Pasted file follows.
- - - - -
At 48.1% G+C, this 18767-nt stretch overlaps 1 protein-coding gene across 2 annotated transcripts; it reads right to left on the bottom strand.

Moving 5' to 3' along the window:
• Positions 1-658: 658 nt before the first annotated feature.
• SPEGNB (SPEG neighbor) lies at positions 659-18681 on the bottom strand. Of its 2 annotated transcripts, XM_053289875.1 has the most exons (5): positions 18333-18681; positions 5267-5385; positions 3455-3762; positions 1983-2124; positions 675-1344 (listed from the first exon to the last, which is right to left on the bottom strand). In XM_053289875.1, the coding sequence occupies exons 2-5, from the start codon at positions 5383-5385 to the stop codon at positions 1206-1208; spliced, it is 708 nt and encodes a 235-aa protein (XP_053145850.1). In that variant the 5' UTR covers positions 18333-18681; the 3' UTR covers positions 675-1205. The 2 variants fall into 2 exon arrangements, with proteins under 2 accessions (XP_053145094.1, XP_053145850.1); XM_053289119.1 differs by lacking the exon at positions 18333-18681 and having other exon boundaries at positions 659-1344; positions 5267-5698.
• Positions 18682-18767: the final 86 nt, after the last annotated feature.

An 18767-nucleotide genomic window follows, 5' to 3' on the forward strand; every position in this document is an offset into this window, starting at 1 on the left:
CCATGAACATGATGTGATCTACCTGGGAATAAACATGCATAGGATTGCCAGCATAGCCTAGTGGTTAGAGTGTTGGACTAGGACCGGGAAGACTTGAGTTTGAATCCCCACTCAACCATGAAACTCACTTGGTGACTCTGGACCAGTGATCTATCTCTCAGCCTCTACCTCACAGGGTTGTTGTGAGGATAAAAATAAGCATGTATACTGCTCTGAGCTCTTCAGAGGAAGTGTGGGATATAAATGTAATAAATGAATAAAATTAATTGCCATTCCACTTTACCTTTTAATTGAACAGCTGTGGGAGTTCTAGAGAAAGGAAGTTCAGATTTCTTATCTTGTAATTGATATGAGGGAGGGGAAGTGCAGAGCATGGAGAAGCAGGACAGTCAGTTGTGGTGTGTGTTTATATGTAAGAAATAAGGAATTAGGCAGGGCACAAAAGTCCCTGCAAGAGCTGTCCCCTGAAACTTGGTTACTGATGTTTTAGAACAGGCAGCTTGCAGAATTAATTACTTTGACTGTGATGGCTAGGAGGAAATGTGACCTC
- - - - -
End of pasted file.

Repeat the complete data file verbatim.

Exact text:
At 48.1% G+C, this 18767-nt stretch overlaps 1 protein-coding gene across 2 annotated transcripts; it reads right to left on the bottom strand.

Moving 5' to 3' along the window:
• Positions 1-658: 658 nt before the first annotated feature.
• SPEGNB (SPEG neighbor) lies at positions 659-18681 on the bottom strand. Of its 2 annotated transcripts, XM_053289875.1 has the most exons (5): positions 18333-18681; positions 5267-5385; positions 3455-3762; positions 1983-2124; positions 675-1344 (listed from the first exon to the last, which is right to left on the bottom strand). In XM_053289875.1, the coding sequence occupies exons 2-5, from the start codon at positions 5383-5385 to the stop codon at positions 1206-1208; spliced, it is 708 nt and encodes a 235-aa protein (XP_053145850.1). In that variant the 5' UTR covers positions 18333-18681; the 3' UTR covers positions 675-1205. The 2 variants fall into 2 exon arrangements, with proteins under 2 accessions (XP_053145094.1, XP_053145850.1); XM_053289119.1 differs by lacking the exon at positions 18333-18681 and having other exon boundaries at positions 659-1344; positions 5267-5698.
• Positions 18682-18767: the final 86 nt, after the last annotated feature.

An 18767-nucleotide genomic window follows, 5' to 3' on the forward strand; every position in this document is an offset into this window, starting at 1 on the left:
CCATGAACATGATGTGATCTACCTGGGAATAAACATGCATAGGATTGCCAGCATAGCCTAGTGGTTAGAGTGTTGGACTAGGACCGGGAAGACTTGAGTTTGAATCCCCACTCAACCATGAAACTCACTTGGTGACTCTGGACCAGTGATCTATCTCTCAGCCTCTACCTCACAGGGTTGTTGTGAGGATAAAAATAAGCATGTATACTGCTCTGAGCTCTTCAGAGGAAGTGTGGGATATAAATGTAATAAATGAATAAAATTAATTGCCATTCCACTTTACCTTTTAATTGAACAGCTGTGGGAGTTCTAGAGAAAGGAAGTTCAGATTTCTTATCTTGTAATTGATATGAGGGAGGGGAAGTGCAGAGCATGGAGAAGCAGGACAGTCAGTTGTGGTGTGTGTTTATATGTAAGAAATAAGGAATTAGGCAGGGCACAAAAGTCCCTGCAAGAGCTGTCCCCTGAAACTTGGTTACTGATGTTTTAGAACAGGCAGCTTGCAGAATTAATTACTTTGACTGTGATGGCTAGGAGGAAATGTGACCTC